“I want the novel to offer a new perspective to the industry….”
“God and The Universe want the world to have this piece of art…”
“The work itself is going to be seen as fresh and unique…”
As time has gone on and the execution date has gotten closer and closer my vision has shifted. It’s become less about the art and the impact and more about me:
“I’m going to execute X amount of sales with this option versus X amount of sales with the other publishing option...”
“I need a guaranteed route to at least X amount of readers…”
“This contract offers me cooler events and more high-profile places than if I go with my gut…”
“Doing a book signing here would make for a cool picture…” (Seriously, I have had this thought.)
And I’m thinking all of this shit while the whole world is screaming at me: Hey, you know that road that doesn’t exist yet? The one you keep thinking about? There’s no data behind it. Like none. No guarantees. But, you should probably go for it. Something works out that direction.
But still, I’m analyzing historical data for every other option possible. Why? Because I've lost faith in the outcome. Instead, I’ve replaced my dreams for the vision of vanity instead of focusing on the impact of the original idea. It’s become more about wagering my name than about the work. Which makes for a very ineffective strategy.
Renaming The Mission
For all of us, I think there’s something bigger than ourselves aligned with our passions. Some sort of universal fulfillment mission that could make the world a little bit better if you decided to follow yourself into the rabbit hole. And I think it’s so easy to confuse that idea with the idea that we, ourselves, need to be this big, shiny thing to those that look upon us as we make this life for ourselves. Because often, when we start chasing our dreams: blessing follows. Things just work out. Which can sometimes appear so shiny that we end up curtailed into a pompous point of view of: What does my passion do for me? Rather than going back to the purity of where it was born from.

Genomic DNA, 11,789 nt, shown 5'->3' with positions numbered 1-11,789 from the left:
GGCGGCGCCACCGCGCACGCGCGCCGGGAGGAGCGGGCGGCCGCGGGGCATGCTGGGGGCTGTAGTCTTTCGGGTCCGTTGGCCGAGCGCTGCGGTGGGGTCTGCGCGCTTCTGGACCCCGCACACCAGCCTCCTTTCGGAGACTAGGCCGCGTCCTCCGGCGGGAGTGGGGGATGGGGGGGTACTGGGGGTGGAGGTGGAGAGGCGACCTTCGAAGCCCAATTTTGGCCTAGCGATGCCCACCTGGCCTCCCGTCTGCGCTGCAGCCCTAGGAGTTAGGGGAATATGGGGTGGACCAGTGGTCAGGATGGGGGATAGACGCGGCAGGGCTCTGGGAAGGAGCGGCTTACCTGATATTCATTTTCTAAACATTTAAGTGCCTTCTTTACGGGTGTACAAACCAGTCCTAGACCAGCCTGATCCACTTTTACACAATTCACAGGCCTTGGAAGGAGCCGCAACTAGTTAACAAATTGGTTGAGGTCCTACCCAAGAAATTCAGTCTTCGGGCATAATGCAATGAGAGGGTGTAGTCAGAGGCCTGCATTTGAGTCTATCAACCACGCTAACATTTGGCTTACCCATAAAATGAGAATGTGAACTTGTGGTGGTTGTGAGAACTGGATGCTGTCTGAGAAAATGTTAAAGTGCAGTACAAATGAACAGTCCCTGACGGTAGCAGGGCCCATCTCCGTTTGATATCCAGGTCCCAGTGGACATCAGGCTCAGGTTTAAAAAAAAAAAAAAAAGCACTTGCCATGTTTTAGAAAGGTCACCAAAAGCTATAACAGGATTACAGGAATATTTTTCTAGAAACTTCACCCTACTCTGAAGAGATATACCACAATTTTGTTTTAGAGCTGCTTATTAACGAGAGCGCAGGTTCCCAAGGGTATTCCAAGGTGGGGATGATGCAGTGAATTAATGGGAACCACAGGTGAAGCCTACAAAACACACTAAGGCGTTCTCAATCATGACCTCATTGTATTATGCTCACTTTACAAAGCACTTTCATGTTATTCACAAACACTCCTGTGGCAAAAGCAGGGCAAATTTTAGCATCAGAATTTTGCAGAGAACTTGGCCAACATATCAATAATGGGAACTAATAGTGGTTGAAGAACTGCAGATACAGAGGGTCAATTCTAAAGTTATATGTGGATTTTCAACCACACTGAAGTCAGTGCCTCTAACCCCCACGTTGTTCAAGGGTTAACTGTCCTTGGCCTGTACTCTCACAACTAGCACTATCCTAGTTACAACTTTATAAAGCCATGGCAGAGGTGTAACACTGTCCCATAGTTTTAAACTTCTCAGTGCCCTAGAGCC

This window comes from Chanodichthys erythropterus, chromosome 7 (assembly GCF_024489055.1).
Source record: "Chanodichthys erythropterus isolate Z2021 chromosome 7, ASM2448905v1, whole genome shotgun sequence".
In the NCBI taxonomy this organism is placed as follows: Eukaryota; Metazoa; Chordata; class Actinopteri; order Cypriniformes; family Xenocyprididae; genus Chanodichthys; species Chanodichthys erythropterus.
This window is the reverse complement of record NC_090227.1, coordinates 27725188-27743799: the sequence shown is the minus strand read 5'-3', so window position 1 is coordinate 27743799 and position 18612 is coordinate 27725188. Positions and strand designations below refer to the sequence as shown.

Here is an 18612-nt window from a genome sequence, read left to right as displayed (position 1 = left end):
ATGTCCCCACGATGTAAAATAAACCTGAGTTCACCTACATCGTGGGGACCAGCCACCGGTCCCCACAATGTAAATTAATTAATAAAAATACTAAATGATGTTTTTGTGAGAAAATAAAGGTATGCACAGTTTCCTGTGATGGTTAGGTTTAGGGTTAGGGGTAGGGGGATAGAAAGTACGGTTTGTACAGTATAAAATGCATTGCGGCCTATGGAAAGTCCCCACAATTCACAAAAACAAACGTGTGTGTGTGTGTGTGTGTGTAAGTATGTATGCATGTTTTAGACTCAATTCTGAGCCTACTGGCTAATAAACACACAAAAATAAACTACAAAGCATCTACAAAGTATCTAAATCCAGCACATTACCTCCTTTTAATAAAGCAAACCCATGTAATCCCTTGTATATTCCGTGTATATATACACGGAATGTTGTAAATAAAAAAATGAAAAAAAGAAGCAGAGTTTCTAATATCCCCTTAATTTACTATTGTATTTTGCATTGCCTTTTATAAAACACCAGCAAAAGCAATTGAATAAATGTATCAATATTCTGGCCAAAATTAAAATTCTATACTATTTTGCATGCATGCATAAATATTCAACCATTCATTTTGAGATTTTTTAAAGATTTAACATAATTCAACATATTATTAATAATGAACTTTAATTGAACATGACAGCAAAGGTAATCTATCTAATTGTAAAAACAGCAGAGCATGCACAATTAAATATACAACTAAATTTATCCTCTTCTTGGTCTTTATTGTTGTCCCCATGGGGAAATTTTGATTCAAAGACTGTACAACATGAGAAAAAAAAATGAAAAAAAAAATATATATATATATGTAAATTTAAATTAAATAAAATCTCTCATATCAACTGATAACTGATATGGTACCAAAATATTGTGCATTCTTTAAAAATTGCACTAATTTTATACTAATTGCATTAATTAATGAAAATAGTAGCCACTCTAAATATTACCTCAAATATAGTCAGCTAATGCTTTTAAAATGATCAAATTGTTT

Let The Salt Lamp Be Your Guide
I’m a firm believer that behind every big impact is a unique and impressionable story. The one-size-fits-all shoe that we try to shove our life goals into doesn’t ever feel comfortable to walk in. Yet, we try anyways.
We say we have faith in ourselves, but we don’t. We have faith in a tried and true path that we’ve seen work out for other people. And we have faith we can recreate that same path with our name on it. We do not instead, opt to follow our own undocumented and unproven journey to let things play out for us. That would be risky. And we like double-guarantees.
We’ve confused faith in ourselves for faith in “analytical proof” - when the two have no real correlation. Believing in yourself enough to take that next step is always going to feel like you’re out in the wilderness with a machete. Forging your way into an unknown world, hoping your instinct was right. Faith requires risk, despaired ambition, and a lot of unknown. It’s leaving behind the guaranteed salt lamp, knowing life is going to provide for you another in some weird and unexpected way.
Faith in ourselves is trusting that we can make life beautiful, exciting, and incredible by just taking that next step forward.
And if we do it right, nothing will go as planned. Surprisingly, it’s better.
“We should never wait for science to give us permission to do the uncommon; if we do, then we are turning science into another religion.”
― Joe Dispenza
If you’re new here - hello! It’s so nice to see you. I really appreciate you supporting my work and letting me hang out in your inbox. I’m a small thriller author that started the LWB Project on a whim as a way to stay in touch with my fiction readers. It’s instead become a place where I can share nonfiction about my life, ideas, and author journey with the hopes you might gain something from it. We’re all sort of on this ride together. Thanks for being here. Can’t wait to get to know you better!